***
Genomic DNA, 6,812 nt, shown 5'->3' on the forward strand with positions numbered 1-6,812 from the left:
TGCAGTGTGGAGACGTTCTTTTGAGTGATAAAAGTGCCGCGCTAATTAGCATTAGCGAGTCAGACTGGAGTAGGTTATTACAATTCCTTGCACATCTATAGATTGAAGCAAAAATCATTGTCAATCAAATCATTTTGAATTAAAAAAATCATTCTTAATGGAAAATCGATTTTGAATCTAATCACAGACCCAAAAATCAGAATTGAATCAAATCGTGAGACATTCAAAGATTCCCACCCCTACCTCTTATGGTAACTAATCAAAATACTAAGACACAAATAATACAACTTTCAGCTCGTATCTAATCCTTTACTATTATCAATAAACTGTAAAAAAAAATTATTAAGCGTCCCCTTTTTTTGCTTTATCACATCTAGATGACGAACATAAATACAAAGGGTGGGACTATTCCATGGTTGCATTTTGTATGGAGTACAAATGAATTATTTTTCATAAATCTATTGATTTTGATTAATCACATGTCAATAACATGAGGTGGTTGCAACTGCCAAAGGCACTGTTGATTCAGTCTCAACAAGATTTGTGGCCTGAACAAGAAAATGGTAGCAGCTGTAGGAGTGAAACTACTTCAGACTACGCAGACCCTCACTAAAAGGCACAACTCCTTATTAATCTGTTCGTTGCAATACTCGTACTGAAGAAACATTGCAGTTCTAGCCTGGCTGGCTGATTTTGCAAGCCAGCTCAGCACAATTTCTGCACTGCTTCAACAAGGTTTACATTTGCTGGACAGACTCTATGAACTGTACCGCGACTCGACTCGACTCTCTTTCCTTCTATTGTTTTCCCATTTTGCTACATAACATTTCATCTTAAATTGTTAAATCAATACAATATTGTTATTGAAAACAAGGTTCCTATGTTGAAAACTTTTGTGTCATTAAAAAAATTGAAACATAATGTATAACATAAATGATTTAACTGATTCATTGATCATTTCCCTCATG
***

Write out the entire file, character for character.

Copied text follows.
Genomic DNA, 6,812 nt, shown 5'->3' on the forward strand with positions numbered 1-6,812 from the left:
TGCAGTGTGGAGACGTTCTTTTGAGTGATAAAAGTGCCGCGCTAATTAGCATTAGCGAGTCAGACTGGAGTAGGTTATTACAATTCCTTGCACATCTATAGATTGAAGCAAAAATCATTGTCAATCAAATCATTTTGAATTAAAAAAATCATTCTTAATGGAAAATCGATTTTGAATCTAATCACAGACCCAAAAATCAGAATTGAATCAAATCGTGAGACATTCAAAGATTCCCACCCCTACCTCTTATGGTAACTAATCAAAATACTAAGACACAAATAATACAACTTTCAGCTCGTATCTAATCCTTTACTATTATCAATAAACTGTAAAAAAAAATTATTAAGCGTCCCCTTTTTTTGCTTTATCACATCTAGATGACGAACATAAATACAAAGGGTGGGACTATTCCATGGTTGCATTTTGTATGGAGTACAAATGAATTATTTTTCATAAATCTATTGATTTTGATTAATCACATGTCAATAACATGAGGTGGTTGCAACTGCCAAAGGCACTGTTGATTCAGTCTCAACAAGATTTGTGGCCTGAACAAGAAAATGGTAGCAGCTGTAGGAGTGAAACTACTTCAGACTACGCAGACCCTCACTAAAAGGCACAACTCCTTATTAATCTGTTCGTTGCAATACTCGTACTGAAGAAACATTGCAGTTCTAGCCTGGCTGGCTGATTTTGCAAGCCAGCTCAGCACAATTTCTGCACTGCTTCAACAAGGTTTACATTTGCTGGACAGACTCTATGAACTGTACCGCGACTCGACTCGACTCTCTTTCCTTCTATTGTTTTCCCATTTTGCTACATAACATTTCATCTTAAATTGTTAAATCAATACAATATTGTTATTGAAAACAAGGTTCCTATGTTGAAAACTTTTGTGTCATTAAAAAAATTGAAACATAATGTATAACATAAATGATTTAACTGATTCATTGATCATTTCCCTCATG